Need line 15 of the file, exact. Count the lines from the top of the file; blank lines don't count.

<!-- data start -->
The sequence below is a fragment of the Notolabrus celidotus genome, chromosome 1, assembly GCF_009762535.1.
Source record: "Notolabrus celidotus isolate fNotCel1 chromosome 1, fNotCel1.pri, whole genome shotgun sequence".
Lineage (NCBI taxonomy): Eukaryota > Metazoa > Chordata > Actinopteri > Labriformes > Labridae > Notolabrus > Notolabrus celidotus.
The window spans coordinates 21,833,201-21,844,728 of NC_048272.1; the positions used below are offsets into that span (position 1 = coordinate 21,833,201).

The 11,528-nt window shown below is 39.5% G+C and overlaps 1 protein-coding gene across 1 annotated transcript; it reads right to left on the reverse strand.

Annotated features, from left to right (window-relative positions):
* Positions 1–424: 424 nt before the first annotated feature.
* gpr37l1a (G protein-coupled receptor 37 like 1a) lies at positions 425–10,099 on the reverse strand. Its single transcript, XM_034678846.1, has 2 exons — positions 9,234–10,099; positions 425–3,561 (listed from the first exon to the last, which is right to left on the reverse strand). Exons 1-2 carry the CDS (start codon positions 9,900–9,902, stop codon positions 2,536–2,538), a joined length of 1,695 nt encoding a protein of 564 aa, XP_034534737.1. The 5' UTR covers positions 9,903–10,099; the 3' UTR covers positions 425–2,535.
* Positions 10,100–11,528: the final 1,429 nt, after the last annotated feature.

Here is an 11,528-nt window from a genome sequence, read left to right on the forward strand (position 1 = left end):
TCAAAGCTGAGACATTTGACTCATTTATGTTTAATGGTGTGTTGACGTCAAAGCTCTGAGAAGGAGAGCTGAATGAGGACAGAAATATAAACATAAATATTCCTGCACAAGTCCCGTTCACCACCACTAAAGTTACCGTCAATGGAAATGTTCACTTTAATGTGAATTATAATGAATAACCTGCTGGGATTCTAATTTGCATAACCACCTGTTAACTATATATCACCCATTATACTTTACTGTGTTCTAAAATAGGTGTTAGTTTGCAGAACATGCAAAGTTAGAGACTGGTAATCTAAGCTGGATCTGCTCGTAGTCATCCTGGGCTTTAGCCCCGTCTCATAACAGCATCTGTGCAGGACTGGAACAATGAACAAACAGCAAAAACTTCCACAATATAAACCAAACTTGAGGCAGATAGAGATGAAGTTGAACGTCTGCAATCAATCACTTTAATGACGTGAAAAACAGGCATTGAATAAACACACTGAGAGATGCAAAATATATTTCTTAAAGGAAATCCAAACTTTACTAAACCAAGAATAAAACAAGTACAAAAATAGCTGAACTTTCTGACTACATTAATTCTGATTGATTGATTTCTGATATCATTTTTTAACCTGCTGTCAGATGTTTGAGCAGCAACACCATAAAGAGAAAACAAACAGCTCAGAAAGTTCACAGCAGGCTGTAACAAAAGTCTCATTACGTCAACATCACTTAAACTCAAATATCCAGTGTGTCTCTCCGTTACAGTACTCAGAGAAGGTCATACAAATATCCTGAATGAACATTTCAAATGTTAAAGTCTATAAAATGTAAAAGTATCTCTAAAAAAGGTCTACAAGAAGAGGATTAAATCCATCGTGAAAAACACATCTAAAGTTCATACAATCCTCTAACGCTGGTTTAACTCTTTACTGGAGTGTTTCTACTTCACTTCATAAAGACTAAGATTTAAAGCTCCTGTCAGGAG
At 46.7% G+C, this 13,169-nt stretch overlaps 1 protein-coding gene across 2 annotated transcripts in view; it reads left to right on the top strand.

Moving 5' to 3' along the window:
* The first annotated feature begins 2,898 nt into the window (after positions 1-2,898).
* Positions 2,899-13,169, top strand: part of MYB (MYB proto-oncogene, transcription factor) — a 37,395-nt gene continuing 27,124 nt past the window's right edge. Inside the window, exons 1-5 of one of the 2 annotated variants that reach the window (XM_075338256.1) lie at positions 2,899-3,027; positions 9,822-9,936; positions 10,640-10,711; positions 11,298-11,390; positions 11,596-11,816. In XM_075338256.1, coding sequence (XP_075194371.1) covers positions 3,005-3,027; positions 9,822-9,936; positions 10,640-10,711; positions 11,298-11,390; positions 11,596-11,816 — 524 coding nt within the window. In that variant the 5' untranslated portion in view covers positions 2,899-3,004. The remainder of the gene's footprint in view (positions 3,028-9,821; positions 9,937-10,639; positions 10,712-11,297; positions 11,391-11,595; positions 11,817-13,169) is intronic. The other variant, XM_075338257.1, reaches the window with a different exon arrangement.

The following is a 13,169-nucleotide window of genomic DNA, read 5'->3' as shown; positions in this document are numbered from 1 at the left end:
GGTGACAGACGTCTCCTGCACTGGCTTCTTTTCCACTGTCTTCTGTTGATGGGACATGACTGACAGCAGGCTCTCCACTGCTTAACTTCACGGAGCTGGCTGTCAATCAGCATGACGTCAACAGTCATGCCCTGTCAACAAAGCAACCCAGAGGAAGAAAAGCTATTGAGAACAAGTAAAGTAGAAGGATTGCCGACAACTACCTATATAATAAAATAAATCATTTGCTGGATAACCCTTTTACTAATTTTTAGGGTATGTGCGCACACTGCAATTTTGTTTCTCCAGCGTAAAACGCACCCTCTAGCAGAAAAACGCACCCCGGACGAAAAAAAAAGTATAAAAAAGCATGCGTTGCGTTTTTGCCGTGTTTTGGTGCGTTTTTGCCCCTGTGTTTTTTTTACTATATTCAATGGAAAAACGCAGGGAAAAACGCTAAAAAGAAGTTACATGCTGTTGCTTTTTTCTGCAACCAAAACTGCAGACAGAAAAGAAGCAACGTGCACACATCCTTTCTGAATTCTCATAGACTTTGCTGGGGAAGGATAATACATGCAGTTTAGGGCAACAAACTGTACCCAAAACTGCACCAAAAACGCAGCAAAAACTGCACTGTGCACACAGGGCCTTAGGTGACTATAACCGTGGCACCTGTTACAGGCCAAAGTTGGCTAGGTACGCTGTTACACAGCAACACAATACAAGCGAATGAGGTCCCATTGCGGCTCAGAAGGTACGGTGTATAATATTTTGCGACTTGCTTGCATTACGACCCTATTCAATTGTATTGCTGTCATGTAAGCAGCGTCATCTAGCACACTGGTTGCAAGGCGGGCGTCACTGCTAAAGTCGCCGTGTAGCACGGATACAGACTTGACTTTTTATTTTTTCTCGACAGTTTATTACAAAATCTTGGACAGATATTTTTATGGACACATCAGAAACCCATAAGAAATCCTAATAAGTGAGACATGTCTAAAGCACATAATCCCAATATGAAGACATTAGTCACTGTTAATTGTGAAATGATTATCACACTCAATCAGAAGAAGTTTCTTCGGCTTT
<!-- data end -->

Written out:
* Positions 2,899-13,169, top strand: part of MYB (MYB proto-oncogene, transcription factor) — a 37,395-nt gene continuing 27,124 nt past the window's right edge. Inside the window, exons 1-5 of one of the 2 annotated variants that reach the window (XM_075338256.1) lie at positions 2,899-3,027; positions 9,822-9,936; positions 10,640-10,711; positions 11,298-11,390; positions 11,596-11,816. In XM_075338256.1, coding sequence (XP_075194371.1) covers positions 3,005-3,027; positions 9,822-9,936; positions 10,640-10,711; positions 11,298-11,390; positions 11,596-11,816 — 524 coding nt within the window. In that variant the 5' untranslated portion in view covers positions 2,899-3,004. The remainder of the gene's footprint in view (positions 3,028-9,821; positions 9,937-10,639; positions 10,712-11,297; positions 11,391-11,595; positions 11,817-13,169) is intronic. The other variant, XM_075338257.1, reaches the window with a different exon arrangement.